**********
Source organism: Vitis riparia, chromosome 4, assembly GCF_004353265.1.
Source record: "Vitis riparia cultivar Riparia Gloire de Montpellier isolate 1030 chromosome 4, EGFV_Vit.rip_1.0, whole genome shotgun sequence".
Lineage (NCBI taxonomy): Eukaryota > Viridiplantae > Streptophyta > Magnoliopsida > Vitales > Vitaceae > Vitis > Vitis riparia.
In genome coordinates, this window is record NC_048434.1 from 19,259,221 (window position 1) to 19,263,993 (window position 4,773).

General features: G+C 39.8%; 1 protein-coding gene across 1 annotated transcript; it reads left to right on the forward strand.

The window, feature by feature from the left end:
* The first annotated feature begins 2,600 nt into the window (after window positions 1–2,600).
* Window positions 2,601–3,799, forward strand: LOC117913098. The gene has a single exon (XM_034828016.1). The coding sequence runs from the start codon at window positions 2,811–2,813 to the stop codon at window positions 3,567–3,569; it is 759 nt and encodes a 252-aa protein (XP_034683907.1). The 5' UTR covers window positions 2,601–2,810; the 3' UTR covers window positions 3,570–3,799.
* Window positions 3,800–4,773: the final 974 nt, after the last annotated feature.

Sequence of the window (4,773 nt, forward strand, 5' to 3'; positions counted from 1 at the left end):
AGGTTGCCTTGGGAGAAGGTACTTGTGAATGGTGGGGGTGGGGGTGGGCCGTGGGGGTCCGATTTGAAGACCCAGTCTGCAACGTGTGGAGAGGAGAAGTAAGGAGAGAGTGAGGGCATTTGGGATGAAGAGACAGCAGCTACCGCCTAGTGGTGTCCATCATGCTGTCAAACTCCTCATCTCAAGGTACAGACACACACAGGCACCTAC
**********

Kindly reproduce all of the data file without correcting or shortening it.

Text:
Source organism: Vitis riparia, chromosome 4, assembly GCF_004353265.1.
Source record: "Vitis riparia cultivar Riparia Gloire de Montpellier isolate 1030 chromosome 4, EGFV_Vit.rip_1.0, whole genome shotgun sequence".
Lineage (NCBI taxonomy): Eukaryota > Viridiplantae > Streptophyta > Magnoliopsida > Vitales > Vitaceae > Vitis > Vitis riparia.
In genome coordinates, this window is record NC_048434.1 from 19,259,221 (window position 1) to 19,263,993 (window position 4,773).

General features: G+C 39.8%; 1 protein-coding gene across 1 annotated transcript; it reads left to right on the forward strand.

The window, feature by feature from the left end:
* The first annotated feature begins 2,600 nt into the window (after window positions 1–2,600).
* Window positions 2,601–3,799, forward strand: LOC117913098. The gene has a single exon (XM_034828016.1). The coding sequence runs from the start codon at window positions 2,811–2,813 to the stop codon at window positions 3,567–3,569; it is 759 nt and encodes a 252-aa protein (XP_034683907.1). The 5' UTR covers window positions 2,601–2,810; the 3' UTR covers window positions 3,570–3,799.
* Window positions 3,800–4,773: the final 974 nt, after the last annotated feature.

Sequence of the window (4,773 nt, forward strand, 5' to 3'; positions counted from 1 at the left end):
AGGTTGCCTTGGGAGAAGGTACTTGTGAATGGTGGGGGTGGGGGTGGGCCGTGGGGGTCCGATTTGAAGACCCAGTCTGCAACGTGTGGAGAGGAGAAGTAAGGAGAGAGTGAGGGCATTTGGGATGAAGAGACAGCAGCTACCGCCTAGTGGTGTCCATCATGCTGTCAAACTCCTCATCTCAAGGTACAGACACACACAGGCACCTAC